Workplace Communication

In an era of Casual Fridays and work-from-home colleagues, how can you maintain effective office communication in a changing business climate?

We’ll steer you through changes in business etiquette, and help you successfully navigate through the new realities of workplace conflict and office politics.

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In a large organization, it can be hard to get to know everyone, yet sometimes you need to support teams you don’t often work with. How can you get to know everyone across the organization better to make cooperating easier?
Whether it's an employee’s misconduct or your own negative actions, put an end to these tendencies immediately.
Even the savviest communicators dread awkward, tense or emotional conversations with employees. Here's how to get through them.
Some airlines are now selling in-flight data packages instead of providing unlimited Wi-Fi at a flat rate, reports Runway Girl Network contributing writer Paul Thompson. The problem with this model is that you can use up a data package very quickly and going over can result in additional charges.

If your employee handbook hasn’t been updated in the past six months, it’s out of date. Because employment laws and your business are in a constant state of flux, it’s critical to keep your personnel policies up-to-date. In light of recent legal changes, be sure your policies include these updates:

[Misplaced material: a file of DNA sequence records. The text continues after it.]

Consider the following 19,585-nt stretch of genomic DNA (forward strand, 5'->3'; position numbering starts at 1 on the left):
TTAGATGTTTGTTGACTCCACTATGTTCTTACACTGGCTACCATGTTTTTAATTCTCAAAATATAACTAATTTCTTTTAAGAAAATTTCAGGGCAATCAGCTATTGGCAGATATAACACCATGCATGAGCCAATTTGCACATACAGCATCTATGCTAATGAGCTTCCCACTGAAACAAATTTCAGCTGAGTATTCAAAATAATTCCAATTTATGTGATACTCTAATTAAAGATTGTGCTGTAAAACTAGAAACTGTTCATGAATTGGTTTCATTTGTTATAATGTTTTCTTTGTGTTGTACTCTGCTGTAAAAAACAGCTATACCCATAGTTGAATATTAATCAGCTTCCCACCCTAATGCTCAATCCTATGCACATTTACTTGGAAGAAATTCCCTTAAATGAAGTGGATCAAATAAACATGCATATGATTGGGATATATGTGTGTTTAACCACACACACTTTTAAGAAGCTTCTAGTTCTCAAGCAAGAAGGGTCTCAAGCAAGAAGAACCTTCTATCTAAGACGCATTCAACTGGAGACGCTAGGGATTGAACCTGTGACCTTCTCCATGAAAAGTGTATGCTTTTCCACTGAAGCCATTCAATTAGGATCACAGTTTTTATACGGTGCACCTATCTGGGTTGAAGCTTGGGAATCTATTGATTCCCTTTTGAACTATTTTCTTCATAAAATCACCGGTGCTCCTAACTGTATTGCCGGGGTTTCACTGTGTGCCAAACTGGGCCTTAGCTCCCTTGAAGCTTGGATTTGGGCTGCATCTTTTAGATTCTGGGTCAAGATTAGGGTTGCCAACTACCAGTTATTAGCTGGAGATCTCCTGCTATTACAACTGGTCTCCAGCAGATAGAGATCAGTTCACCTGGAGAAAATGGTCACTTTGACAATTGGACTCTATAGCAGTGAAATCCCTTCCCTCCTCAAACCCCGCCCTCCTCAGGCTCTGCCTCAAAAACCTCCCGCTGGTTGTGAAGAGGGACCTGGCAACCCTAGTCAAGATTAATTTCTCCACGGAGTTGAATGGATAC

Working outside the home and raising children at the same time can be a challenge, but there are ways to do both successfully, says computer programmer and productivity blogger L.J. Earnest.
What makes someone a professional? Is it an advanced degree and typically white-collar job? No, says management and leadership expert Dan McCarthy. Pro­­fes­­sionalism is a quality everyone can display.
Everyone needs a mentor, a coach and a sponsor to help them grow and excel in their careers, says Brazen Careerist writer Lorena Knapp. She explains what each does to help.
When you meet a co-worker, employee, customer or other business associate for the first time, ask these questions to break the ice and build instant connections.
If you’re suffering from a chronic case of the Sunday night blues, constantly dreading going back to work on Monday, then it may be time to find a new job or revamp your current one. Caroline Dowd-Higgins, director of professional enrichment at the Indiana University Alumni Association, offers some suggestions to help you do just that.